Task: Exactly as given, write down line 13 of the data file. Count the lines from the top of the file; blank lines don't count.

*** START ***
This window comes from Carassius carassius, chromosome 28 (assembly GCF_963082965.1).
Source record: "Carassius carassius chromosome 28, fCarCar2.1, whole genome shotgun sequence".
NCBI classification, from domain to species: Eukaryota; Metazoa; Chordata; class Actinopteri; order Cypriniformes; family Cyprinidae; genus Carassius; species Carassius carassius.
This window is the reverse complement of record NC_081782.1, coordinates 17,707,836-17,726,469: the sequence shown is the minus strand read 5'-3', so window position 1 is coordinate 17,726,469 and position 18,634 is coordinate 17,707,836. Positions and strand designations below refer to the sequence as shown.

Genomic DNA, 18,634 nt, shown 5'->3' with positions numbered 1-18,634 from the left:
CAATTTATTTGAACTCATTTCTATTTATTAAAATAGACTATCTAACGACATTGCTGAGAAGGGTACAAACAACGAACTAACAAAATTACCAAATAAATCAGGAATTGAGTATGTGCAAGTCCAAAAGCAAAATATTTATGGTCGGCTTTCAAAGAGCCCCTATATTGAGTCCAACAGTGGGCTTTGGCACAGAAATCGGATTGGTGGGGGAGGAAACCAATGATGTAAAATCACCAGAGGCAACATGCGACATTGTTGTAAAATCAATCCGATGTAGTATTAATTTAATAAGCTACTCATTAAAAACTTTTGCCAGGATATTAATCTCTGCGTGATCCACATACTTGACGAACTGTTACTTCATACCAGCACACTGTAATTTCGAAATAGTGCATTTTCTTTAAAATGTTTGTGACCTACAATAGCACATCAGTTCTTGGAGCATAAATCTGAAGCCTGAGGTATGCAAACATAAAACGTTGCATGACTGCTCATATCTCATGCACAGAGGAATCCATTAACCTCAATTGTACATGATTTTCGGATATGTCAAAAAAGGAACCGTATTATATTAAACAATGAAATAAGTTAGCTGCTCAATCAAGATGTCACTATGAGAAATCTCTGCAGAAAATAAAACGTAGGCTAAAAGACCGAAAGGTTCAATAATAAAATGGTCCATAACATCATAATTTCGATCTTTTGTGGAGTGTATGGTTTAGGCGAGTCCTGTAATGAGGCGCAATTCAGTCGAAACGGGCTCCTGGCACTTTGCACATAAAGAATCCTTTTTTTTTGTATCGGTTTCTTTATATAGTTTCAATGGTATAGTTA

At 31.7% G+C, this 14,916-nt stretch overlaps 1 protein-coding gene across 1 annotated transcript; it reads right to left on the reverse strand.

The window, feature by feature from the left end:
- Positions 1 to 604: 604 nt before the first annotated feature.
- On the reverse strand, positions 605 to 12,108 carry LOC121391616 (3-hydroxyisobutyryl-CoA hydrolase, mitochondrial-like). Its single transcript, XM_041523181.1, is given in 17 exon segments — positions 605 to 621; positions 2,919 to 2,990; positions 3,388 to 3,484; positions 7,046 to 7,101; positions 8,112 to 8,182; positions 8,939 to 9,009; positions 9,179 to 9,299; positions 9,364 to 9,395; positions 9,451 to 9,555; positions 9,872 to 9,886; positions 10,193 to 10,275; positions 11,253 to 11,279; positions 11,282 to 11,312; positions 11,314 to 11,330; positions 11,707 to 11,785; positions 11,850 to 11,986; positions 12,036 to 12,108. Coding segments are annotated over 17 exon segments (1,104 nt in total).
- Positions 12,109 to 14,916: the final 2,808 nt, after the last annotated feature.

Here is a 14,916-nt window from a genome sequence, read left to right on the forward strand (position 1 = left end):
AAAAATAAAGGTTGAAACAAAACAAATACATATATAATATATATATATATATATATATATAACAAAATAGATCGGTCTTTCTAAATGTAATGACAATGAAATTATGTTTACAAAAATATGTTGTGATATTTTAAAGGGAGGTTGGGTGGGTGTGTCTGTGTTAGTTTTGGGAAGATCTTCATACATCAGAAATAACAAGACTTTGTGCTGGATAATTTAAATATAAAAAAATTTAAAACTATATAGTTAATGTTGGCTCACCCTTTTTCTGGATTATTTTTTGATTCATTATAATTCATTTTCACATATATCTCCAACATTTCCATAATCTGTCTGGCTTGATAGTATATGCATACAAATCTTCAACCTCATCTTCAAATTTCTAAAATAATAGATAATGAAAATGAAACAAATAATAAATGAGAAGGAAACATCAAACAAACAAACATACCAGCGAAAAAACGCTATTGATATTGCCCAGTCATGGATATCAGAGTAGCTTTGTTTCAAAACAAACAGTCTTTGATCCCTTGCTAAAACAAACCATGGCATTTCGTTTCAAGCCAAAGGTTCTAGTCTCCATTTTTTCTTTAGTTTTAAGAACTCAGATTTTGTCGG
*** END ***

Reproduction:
AAAAATAAAGGTTGAAACAAAACAAATACATATATAATATATATATATATATATATATATAACAAAATAGATCGGTCTTTCTAAATGTAATGACAATGAAATTATGTTTACAAAAATATGTTGTGATATTTTAAAGGGAGGTTGGGTGGGTGTGTCTGTGTTAGTTTTGGGAAGATCTTCATACATCAGAAATAACAAGACTTTGTGCTGGATAATTTAAATATAAAAAAATTTAAAACTATATAGTTAATGTTGGCTCACCCTTTTTCTGGATTATTTTTTGATTCATTATAATTCATTTTCACATATATCTCCAACATTTCCATAATCTGTCTGGCTTGATAGTATATGCATACAAATCTTCAACCTCATCTTCAAATTTCTAAAATAATAGATAATGAAAATGAAACAAATAATAAATGAGAAGGAAACATCAAACAAACAAACATACCAGCGAAAAAACGCTATTGATATTGCCCAGTCATGGATATCAGAGTAGCTTTGTTTCAAAACAAACAGTCTTTGATCCCTTGCTAAAACAAACCATGGCATTTCGTTTCAAGCCAAAGGTTCTAGTCTCCATTTTTTCTTTAGTTTTAAGAACTCAGATTTTGTCGG